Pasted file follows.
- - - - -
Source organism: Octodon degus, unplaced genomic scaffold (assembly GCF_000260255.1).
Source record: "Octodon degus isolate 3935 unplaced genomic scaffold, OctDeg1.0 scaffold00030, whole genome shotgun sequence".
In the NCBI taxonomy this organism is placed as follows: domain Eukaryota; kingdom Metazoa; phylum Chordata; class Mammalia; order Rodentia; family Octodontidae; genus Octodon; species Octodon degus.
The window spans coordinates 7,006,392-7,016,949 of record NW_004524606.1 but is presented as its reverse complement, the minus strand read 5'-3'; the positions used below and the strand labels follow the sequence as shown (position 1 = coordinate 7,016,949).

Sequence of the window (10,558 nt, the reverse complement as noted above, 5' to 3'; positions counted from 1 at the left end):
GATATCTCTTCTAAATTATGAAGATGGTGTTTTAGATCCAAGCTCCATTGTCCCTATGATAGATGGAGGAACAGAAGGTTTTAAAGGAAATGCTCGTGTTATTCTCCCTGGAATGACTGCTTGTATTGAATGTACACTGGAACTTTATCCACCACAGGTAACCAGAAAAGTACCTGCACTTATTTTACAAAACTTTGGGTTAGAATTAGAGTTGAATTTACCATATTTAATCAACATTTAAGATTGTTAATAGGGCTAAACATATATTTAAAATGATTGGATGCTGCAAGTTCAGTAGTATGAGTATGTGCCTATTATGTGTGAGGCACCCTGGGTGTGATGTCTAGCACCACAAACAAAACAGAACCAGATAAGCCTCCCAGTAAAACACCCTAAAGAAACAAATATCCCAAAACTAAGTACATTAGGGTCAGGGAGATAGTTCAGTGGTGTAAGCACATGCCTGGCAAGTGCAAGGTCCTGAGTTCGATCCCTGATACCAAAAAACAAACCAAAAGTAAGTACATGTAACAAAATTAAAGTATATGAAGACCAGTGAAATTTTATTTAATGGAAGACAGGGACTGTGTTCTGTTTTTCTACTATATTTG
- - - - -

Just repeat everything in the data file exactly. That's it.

Source organism: Octodon degus, unplaced genomic scaffold (assembly GCF_000260255.1).
Source record: "Octodon degus isolate 3935 unplaced genomic scaffold, OctDeg1.0 scaffold00030, whole genome shotgun sequence".
In the NCBI taxonomy this organism is placed as follows: domain Eukaryota; kingdom Metazoa; phylum Chordata; class Mammalia; order Rodentia; family Octodontidae; genus Octodon; species Octodon degus.
The window spans coordinates 7,006,392-7,016,949 of record NW_004524606.1 but is presented as its reverse complement, the minus strand read 5'-3'; the positions used below and the strand labels follow the sequence as shown (position 1 = coordinate 7,016,949).

Sequence of the window (10,558 nt, the reverse complement as noted above, 5' to 3'; positions counted from 1 at the left end):
GATATCTCTTCTAAATTATGAAGATGGTGTTTTAGATCCAAGCTCCATTGTCCCTATGATAGATGGAGGAACAGAAGGTTTTAAAGGAAATGCTCGTGTTATTCTCCCTGGAATGACTGCTTGTATTGAATGTACACTGGAACTTTATCCACCACAGGTAACCAGAAAAGTACCTGCACTTATTTTACAAAACTTTGGGTTAGAATTAGAGTTGAATTTACCATATTTAATCAACATTTAAGATTGTTAATAGGGCTAAACATATATTTAAAATGATTGGATGCTGCAAGTTCAGTAGTATGAGTATGTGCCTATTATGTGTGAGGCACCCTGGGTGTGATGTCTAGCACCACAAACAAAACAGAACCAGATAAGCCTCCCAGTAAAACACCCTAAAGAAACAAATATCCCAAAACTAAGTACATTAGGGTCAGGGAGATAGTTCAGTGGTGTAAGCACATGCCTGGCAAGTGCAAGGTCCTGAGTTCGATCCCTGATACCAAAAAACAAACCAAAAGTAAGTACATGTAACAAAATTAAAGTATATGAAGACCAGTGAAATTTTATTTAATGGAAGACAGGGACTGTGTTCTGTTTTTCTACTATATTTG